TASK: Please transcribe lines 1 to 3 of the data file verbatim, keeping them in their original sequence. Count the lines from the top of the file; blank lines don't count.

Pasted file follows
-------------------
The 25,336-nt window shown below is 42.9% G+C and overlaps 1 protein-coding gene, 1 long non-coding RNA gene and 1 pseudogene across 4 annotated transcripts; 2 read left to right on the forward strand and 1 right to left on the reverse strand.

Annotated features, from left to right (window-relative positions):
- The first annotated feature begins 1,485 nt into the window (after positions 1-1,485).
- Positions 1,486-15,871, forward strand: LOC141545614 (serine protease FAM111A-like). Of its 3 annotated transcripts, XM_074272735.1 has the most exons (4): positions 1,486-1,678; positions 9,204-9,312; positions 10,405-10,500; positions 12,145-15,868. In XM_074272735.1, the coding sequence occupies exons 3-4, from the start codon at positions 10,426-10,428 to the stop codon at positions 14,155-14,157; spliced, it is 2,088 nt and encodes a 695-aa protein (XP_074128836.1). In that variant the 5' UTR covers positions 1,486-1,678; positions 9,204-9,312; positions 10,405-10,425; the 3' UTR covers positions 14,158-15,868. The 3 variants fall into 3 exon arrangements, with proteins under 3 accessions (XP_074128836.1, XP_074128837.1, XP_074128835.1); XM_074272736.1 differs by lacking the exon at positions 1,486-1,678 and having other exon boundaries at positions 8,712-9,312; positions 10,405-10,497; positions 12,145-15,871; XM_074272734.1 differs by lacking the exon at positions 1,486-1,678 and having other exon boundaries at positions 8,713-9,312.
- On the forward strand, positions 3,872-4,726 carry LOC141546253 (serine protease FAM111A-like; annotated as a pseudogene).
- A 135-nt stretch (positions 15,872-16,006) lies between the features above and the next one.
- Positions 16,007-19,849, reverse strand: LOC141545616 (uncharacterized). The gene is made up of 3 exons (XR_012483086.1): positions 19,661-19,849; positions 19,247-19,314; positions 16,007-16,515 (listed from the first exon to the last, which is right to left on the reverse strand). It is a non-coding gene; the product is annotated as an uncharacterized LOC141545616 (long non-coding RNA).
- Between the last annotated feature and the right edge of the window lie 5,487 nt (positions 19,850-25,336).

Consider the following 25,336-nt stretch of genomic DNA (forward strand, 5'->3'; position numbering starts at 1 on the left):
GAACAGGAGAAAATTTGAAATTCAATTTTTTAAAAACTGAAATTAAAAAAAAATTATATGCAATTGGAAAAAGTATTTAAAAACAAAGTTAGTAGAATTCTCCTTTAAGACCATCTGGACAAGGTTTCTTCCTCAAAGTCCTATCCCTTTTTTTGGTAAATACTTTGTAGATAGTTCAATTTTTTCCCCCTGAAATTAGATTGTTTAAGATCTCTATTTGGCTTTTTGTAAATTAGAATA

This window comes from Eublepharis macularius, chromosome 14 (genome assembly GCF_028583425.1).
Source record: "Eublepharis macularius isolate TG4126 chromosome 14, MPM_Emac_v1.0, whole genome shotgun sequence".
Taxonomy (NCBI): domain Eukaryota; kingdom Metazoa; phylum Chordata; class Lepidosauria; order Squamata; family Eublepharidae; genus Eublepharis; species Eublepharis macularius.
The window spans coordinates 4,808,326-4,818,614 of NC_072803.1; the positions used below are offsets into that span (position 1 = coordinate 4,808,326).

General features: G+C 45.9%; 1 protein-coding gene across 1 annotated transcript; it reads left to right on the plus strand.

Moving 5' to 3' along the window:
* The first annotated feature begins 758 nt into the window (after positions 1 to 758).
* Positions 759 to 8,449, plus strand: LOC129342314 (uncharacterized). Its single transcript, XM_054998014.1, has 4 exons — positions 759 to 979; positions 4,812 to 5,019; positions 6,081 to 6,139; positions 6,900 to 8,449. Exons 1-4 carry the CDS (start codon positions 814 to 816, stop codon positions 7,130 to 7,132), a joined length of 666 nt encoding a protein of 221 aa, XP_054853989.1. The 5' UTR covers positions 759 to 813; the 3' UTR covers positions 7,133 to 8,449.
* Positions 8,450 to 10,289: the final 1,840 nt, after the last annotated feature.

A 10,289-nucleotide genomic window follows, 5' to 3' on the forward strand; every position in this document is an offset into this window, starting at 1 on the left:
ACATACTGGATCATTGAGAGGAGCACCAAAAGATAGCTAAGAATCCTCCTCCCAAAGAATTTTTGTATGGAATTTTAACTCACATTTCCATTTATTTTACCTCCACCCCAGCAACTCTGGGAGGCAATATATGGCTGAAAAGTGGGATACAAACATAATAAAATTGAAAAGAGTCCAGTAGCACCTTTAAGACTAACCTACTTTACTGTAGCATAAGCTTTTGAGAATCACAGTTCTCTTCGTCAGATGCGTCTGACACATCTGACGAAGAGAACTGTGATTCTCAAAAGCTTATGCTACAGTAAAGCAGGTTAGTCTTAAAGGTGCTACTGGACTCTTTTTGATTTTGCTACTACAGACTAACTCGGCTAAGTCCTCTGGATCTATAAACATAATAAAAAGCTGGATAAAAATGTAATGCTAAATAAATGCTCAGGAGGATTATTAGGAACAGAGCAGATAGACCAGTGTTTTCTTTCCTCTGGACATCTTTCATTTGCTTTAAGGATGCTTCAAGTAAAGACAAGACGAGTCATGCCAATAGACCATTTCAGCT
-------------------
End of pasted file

The 25,336-nt window shown below is 42.9% G+C and overlaps 1 protein-coding gene, 1 long non-coding RNA gene and 1 pseudogene across 4 annotated transcripts; 2 read left to right on the forward strand and 1 right to left on the reverse strand.

Annotated features, from left to right (window-relative positions):
- The first annotated feature begins 1,485 nt into the window (after positions 1-1,485).